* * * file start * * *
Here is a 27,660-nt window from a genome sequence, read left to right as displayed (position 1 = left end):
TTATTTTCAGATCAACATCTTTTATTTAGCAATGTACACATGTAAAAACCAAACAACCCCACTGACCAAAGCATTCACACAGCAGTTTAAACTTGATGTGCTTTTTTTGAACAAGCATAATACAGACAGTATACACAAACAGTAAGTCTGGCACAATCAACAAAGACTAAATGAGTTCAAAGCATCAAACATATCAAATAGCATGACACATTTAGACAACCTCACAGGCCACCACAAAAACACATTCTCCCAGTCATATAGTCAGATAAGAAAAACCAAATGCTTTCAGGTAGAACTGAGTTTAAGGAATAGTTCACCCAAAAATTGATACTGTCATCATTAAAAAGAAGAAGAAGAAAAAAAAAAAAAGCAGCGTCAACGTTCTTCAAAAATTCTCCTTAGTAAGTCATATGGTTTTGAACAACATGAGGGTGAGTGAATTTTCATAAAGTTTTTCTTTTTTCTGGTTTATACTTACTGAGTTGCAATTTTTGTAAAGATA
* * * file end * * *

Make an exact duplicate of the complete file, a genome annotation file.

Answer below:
Here is a 27,660-nt window from a genome sequence, read left to right as displayed (position 1 = left end):
TTATTTTCAGATCAACATCTTTTATTTAGCAATGTACACATGTAAAAACCAAACAACCCCACTGACCAAAGCATTCACACAGCAGTTTAAACTTGATGTGCTTTTTTTGAACAAGCATAATACAGACAGTATACACAAACAGTAAGTCTGGCACAATCAACAAAGACTAAATGAGTTCAAAGCATCAAACATATCAAATAGCATGACACATTTAGACAACCTCACAGGCCACCACAAAAACACATTCTCCCAGTCATATAGTCAGATAAGAAAAACCAAATGCTTTCAGGTAGAACTGAGTTTAAGGAATAGTTCACCCAAAAATTGATACTGTCATCATTAAAAAGAAGAAGAAGAAAAAAAAAAAAAGCAGCGTCAACGTTCTTCAAAAATTCTCCTTAGTAAGTCATATGGTTTTGAACAACATGAGGGTGAGTGAATTTTCATAAAGTTTTTCTTTTTTCTGGTTTATACTTACTGAGTTGCAATTTTTGTAAAGATA